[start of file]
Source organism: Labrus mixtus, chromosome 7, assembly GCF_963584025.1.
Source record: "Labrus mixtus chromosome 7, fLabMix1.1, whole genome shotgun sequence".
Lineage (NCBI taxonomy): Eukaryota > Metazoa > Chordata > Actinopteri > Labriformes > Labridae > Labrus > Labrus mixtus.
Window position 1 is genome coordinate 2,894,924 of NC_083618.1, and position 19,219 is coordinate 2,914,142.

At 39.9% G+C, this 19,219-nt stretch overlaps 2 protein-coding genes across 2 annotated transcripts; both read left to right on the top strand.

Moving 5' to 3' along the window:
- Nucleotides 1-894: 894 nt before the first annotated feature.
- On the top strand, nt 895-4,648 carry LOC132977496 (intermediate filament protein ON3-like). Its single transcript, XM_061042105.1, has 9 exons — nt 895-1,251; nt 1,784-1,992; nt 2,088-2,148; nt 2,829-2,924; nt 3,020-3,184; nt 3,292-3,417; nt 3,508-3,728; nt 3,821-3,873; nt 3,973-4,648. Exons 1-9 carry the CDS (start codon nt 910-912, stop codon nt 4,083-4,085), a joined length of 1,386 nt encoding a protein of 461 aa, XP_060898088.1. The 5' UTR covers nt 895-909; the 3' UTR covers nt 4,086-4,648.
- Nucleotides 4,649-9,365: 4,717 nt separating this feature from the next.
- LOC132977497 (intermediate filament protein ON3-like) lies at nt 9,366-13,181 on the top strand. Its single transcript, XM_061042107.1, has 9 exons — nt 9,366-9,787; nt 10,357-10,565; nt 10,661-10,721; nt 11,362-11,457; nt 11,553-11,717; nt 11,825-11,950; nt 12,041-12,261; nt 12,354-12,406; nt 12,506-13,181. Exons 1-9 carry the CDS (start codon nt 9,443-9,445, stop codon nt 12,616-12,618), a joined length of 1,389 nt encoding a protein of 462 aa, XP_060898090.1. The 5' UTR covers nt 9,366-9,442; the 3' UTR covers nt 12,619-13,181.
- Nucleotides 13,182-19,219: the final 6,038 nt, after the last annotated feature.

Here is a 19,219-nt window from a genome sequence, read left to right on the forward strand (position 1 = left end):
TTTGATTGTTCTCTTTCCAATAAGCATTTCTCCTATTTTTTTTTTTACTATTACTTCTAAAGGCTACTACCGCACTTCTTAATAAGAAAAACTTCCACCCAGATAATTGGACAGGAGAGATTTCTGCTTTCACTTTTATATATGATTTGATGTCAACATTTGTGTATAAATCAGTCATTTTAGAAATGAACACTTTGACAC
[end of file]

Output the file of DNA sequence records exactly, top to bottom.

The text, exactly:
Source organism: Labrus mixtus, chromosome 7, assembly GCF_963584025.1.
Source record: "Labrus mixtus chromosome 7, fLabMix1.1, whole genome shotgun sequence".
Lineage (NCBI taxonomy): Eukaryota > Metazoa > Chordata > Actinopteri > Labriformes > Labridae > Labrus > Labrus mixtus.
Window position 1 is genome coordinate 2,894,924 of NC_083618.1, and position 19,219 is coordinate 2,914,142.

At 39.9% G+C, this 19,219-nt stretch overlaps 2 protein-coding genes across 2 annotated transcripts; both read left to right on the top strand.

Moving 5' to 3' along the window:
- Nucleotides 1-894: 894 nt before the first annotated feature.
- On the top strand, nt 895-4,648 carry LOC132977496 (intermediate filament protein ON3-like). Its single transcript, XM_061042105.1, has 9 exons — nt 895-1,251; nt 1,784-1,992; nt 2,088-2,148; nt 2,829-2,924; nt 3,020-3,184; nt 3,292-3,417; nt 3,508-3,728; nt 3,821-3,873; nt 3,973-4,648. Exons 1-9 carry the CDS (start codon nt 910-912, stop codon nt 4,083-4,085), a joined length of 1,386 nt encoding a protein of 461 aa, XP_060898088.1. The 5' UTR covers nt 895-909; the 3' UTR covers nt 4,086-4,648.
- Nucleotides 4,649-9,365: 4,717 nt separating this feature from the next.
- LOC132977497 (intermediate filament protein ON3-like) lies at nt 9,366-13,181 on the top strand. Its single transcript, XM_061042107.1, has 9 exons — nt 9,366-9,787; nt 10,357-10,565; nt 10,661-10,721; nt 11,362-11,457; nt 11,553-11,717; nt 11,825-11,950; nt 12,041-12,261; nt 12,354-12,406; nt 12,506-13,181. Exons 1-9 carry the CDS (start codon nt 9,443-9,445, stop codon nt 12,616-12,618), a joined length of 1,389 nt encoding a protein of 462 aa, XP_060898090.1. The 5' UTR covers nt 9,366-9,442; the 3' UTR covers nt 12,619-13,181.
- Nucleotides 13,182-19,219: the final 6,038 nt, after the last annotated feature.

Here is a 19,219-nt window from a genome sequence, read left to right on the forward strand (position 1 = left end):
TTTGATTGTTCTCTTTCCAATAAGCATTTCTCCTATTTTTTTTTTTACTATTACTTCTAAAGGCTACTACCGCACTTCTTAATAAGAAAAACTTCCACCCAGATAATTGGACAGGAGAGATTTCTGCTTTCACTTTTATATATGATTTGATGTCAACATTTGTGTATAAATCAGTCATTTTAGAAATGAACACTTTGACAC